secular and spiritual which continued informally that evening at a dinner where most of the dignitaries would again be present. 56
These occasions are important indicators that blanket descriptions of the liberal state being complicit in the ostracising of priests, victimising them and stripping them of their dignity are wide of the mark. Some of the liberal press may have attacked, even mocked, the priests, but this was part of the rough and tumble of everydaylife in the constitutional state. Moreover, the press that did attack the clergy, in the evidence
that have been encountered so far attended or participated at events and activities that were clearly antisemitic, but it should not be concluded that associations on the Catholic wing of society in Vienna were motivated solely by antisemitism, nor that they failed to have genuine and profound ties that bound them together. Yet alongside political and social opinions, alongside political activism, everydaylife, with its celebrations and tragedies, should be recognised as a factor that bound people together.
One such tragedy occurred on Sunday 25 August 1935, and
), EverydayLife in the Middle Ages (Bologna: Liber, 1978), p.
Barber, Bestiary , p. 96.
Bond, Misericords , p. 30.
Stephen Bull, The Civil Wars in
Lancashire (Lancaster: Carnegie Publishing, 2009), p.
Ibid. , p. 185.
Laird, English Misericords , p. 10.
H.S. Corran, The Isle of Man (David and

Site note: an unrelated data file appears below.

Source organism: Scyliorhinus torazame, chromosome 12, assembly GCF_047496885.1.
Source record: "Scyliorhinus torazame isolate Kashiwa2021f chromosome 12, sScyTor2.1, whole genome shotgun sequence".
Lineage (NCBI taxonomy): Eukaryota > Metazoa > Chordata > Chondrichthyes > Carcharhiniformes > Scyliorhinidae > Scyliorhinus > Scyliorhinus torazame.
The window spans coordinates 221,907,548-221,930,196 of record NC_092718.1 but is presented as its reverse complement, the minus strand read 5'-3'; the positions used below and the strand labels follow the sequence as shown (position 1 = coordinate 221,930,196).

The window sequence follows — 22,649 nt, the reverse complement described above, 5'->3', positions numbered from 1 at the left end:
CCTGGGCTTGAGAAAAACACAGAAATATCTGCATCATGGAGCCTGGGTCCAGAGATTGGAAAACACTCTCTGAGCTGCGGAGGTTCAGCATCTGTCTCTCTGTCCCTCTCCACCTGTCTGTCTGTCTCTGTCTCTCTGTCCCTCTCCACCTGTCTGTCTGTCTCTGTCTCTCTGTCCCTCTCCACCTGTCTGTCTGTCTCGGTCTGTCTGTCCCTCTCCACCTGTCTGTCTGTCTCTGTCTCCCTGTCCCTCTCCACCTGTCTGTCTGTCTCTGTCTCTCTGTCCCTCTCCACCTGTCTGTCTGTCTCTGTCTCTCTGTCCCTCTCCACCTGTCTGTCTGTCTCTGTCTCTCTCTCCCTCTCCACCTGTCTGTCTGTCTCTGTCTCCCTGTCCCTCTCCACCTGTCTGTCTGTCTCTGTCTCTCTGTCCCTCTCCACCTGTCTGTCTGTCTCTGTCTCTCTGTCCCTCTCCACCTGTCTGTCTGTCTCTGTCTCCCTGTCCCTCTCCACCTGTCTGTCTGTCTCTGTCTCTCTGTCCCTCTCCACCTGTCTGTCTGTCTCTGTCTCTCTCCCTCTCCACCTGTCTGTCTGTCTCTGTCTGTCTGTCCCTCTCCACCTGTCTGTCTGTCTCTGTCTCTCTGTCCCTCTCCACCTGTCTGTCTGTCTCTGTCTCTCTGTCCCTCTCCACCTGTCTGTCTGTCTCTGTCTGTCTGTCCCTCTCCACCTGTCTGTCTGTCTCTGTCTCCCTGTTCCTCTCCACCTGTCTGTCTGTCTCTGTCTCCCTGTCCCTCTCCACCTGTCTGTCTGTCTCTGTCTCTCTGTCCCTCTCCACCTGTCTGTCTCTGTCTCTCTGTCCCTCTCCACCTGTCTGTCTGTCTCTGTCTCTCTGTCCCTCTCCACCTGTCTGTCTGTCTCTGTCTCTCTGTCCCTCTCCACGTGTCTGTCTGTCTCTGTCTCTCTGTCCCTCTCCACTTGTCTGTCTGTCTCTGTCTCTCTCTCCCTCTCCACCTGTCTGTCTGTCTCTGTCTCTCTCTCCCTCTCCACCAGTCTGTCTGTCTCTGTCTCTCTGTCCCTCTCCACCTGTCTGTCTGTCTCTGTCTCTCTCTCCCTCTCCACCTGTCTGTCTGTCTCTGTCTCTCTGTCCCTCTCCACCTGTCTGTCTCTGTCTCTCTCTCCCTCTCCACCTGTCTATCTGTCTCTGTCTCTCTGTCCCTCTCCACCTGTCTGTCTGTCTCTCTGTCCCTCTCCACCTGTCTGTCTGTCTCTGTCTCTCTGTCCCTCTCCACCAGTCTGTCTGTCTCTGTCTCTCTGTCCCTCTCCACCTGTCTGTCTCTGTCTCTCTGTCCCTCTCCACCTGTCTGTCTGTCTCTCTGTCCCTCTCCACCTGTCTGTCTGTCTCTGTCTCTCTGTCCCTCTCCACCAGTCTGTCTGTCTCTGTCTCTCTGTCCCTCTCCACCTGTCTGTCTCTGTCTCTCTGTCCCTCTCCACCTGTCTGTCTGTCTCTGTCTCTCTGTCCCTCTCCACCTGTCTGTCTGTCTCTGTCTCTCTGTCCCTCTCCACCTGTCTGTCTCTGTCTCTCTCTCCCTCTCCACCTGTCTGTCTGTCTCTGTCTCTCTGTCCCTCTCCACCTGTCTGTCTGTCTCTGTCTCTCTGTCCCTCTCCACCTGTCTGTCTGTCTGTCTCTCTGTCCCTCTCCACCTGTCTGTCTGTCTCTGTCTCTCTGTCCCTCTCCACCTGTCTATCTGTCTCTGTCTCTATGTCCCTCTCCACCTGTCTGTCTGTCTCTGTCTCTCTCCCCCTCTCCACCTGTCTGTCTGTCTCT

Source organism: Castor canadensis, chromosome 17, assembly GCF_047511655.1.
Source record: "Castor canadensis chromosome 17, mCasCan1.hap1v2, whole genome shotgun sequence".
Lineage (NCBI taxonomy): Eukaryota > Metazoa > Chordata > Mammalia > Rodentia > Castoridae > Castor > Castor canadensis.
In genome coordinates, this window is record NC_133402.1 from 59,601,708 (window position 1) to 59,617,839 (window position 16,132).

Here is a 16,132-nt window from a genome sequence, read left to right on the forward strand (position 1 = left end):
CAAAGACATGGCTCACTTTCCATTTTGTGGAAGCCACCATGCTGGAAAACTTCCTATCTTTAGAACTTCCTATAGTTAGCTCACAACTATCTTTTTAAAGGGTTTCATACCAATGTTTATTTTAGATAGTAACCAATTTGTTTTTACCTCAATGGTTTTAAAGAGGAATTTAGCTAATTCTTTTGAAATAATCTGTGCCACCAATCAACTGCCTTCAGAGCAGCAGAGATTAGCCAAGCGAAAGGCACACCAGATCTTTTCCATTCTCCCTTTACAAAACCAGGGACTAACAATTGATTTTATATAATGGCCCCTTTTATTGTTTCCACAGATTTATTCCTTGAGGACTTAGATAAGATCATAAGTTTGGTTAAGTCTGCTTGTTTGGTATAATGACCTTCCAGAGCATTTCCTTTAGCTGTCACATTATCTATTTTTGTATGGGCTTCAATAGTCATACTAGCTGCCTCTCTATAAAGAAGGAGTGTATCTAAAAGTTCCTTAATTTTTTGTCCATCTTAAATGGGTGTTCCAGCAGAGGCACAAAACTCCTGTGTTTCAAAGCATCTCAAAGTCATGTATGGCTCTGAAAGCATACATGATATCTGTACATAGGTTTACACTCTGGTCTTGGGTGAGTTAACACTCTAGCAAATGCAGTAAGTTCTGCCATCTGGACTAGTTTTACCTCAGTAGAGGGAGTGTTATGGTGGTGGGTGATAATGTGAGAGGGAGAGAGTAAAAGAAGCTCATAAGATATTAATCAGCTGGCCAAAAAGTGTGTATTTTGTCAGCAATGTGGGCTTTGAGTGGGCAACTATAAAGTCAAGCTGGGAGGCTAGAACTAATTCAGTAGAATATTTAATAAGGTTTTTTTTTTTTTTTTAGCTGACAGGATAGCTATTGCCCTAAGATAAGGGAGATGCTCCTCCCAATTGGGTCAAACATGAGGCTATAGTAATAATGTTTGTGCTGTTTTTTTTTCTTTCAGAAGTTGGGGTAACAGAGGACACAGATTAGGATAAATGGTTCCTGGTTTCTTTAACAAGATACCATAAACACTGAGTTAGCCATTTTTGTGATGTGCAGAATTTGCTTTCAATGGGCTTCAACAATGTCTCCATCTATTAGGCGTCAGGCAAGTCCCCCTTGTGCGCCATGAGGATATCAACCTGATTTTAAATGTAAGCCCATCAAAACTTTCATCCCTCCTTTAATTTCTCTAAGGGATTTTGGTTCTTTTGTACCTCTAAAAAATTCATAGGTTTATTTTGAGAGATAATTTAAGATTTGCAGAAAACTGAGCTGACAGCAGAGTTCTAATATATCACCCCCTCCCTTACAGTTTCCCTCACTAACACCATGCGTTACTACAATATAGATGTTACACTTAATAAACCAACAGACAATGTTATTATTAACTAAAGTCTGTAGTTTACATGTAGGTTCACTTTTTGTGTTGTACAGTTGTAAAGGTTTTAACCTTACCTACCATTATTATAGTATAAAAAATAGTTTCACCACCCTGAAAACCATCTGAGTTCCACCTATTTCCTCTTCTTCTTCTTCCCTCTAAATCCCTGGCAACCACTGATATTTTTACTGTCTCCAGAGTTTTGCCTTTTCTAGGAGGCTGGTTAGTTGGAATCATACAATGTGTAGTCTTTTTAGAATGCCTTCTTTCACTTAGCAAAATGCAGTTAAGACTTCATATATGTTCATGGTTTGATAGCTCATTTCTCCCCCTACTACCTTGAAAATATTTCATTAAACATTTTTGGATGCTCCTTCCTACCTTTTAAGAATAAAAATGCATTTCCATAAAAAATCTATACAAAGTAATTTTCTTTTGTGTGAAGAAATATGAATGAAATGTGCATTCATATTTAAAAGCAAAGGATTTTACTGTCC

Religion and life cycles in early modern England examines intersections between religion and all stages of the life course. It considers rites of passage that shaped an individual’s life, such as birth, death, marriage and childbirth. It investigates everyday lived experiences including attending school and church, going to work, praying, writing letters and singing hymns. It sets examples from different contexts alongside each other and traces how different religious confessions were impacted by the religious and political changes that occurred in the two centuries following the Reformation. These approaches demonstrate the existence of multiple and overlapping understandings of the life cycle in early modern England. The collection is structured around three phases: birth, childhood and youth; adulthood and everyday life; and the dying and the dead. Coexisting with the bodily life cycle were experiences which formed the social life cycle such as schooling, joining a profession, embarking on travel abroad, marriage, parenthood and widowhood. Woven through these occurrences, an individual’s religious life cycle can be seen: the occasions when they were welcomed into a particular faith; when they were tempted to convert; when they joined the ministry or a convent. Early modern individuals often reflected on times they personally acknowledged to have transformed their life or events which instigated their spiritual awakening. They did so creatively in diaries, letters, plays, portraits, diagrams, sermons, poetry and hymns. In this interdisciplinary collection, the complex meanings of life-cycle events for early modern people are shown to be shaped by religious belief and experience.